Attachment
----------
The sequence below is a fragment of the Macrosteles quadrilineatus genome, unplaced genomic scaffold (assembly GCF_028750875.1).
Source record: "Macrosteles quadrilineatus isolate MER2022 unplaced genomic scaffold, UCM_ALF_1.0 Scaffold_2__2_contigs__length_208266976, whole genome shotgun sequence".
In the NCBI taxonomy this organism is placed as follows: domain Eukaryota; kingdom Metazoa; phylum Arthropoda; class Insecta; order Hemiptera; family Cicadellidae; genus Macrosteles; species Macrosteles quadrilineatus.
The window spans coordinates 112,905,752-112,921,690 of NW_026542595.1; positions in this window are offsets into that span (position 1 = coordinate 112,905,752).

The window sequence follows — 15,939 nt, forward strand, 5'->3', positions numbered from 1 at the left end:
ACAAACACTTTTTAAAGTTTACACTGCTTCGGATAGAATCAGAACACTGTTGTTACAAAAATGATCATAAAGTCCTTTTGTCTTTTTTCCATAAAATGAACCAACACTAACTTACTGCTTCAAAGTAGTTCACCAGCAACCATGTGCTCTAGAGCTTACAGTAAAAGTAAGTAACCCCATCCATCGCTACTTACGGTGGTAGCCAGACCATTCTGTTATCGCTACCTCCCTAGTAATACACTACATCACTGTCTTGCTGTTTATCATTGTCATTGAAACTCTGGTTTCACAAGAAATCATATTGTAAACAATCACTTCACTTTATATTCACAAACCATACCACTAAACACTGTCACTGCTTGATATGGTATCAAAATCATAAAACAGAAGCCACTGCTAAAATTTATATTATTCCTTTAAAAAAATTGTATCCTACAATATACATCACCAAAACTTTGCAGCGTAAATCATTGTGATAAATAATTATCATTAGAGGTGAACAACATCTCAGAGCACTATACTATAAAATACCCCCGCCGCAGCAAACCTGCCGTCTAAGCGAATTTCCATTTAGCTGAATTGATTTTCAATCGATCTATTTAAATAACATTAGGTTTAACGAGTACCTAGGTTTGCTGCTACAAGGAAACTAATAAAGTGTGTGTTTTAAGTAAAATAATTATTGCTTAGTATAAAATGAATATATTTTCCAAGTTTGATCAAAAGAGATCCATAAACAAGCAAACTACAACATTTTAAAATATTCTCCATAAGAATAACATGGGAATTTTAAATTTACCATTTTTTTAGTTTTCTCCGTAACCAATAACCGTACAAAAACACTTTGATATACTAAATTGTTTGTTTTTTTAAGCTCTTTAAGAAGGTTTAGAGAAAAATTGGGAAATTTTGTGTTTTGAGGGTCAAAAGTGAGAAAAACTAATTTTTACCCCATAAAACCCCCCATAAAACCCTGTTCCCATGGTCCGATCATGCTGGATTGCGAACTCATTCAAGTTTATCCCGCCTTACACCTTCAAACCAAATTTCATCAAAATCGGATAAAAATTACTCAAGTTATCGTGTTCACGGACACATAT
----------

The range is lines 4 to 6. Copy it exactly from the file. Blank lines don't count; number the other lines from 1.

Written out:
The window spans coordinates 112,905,752-112,921,690 of NW_026542595.1; positions in this window are offsets into that span (position 1 = coordinate 112,905,752).

The window sequence follows — 15,939 nt, forward strand, 5'->3', positions numbered from 1 at the left end:
ACAAACACTTTTTAAAGTTTACACTGCTTCGGATAGAATCAGAACACTGTTGTTACAAAAATGATCATAAAGTCCTTTTGTCTTTTTTCCATAAAATGAACCAACACTAACTTACTGCTTCAAAGTAGTTCACCAGCAACCATGTGCTCTAGAGCTTACAGTAAAAGTAAGTAACCCCATCCATCGCTACTTACGGTGGTAGCCAGACCATTCTGTTATCGCTACCTCCCTAGTAATACACTACATCACTGTCTTGCTGTTTATCATTGTCATTGAAACTCTGGTTTCACAAGAAATCATATTGTAAACAATCACTTCACTTTATATTCACAAACCATACCACTAAACACTGTCACTGCTTGATATGGTATCAAAATCATAAAACAGAAGCCACTGCTAAAATTTATATTATTCCTTTAAAAAAATTGTATCCTACAATATACATCACCAAAACTTTGCAGCGTAAATCATTGTGATAAATAATTATCATTAGAGGTGAACAACATCTCAGAGCACTATACTATAAAATACCCCCGCCGCAGCAAACCTGCCGTCTAAGCGAATTTCCATTTAGCTGAATTGATTTTCAATCGATCTATTTAAATAACATTAGGTTTAACGAGTACCTAGGTTTGCTGCTACAAGGAAACTAATAAAGTGTGTGTTTTAAGTAAAATAATTATTGCTTAGTATAAAATGAATATATTTTCCAAGTTTGATCAAAAGAGATCCATAAACAAGCAAACTACAACATTTTAAAATATTCTCCATAAGAATAACATGGGAATTTTAAATTTACCATTTTTTTAGTTTTCTCCGTAACCAATAACCGTACAAAAACACTTTGATATACTAAATTGTTTGTTTTTTTAAGCTCTTTAAGAAGGTTTAGAGAAAAATTGGGAAATTTTGTGTTTTGAGGGTCAAAAGTGAGAAAAACTAATTTTTACCCCATAAAACCCCCCATAAAACCCTGTTCCCATGGTCCGATCATGCTGGATTGCGAACTCATTCAAGTTTATCCCGCCTTACACCTTCAAACCAAATTTCATCAAAATCGGATAAAAATTACTCAAGTTATCGTGTTCACGGACACATAT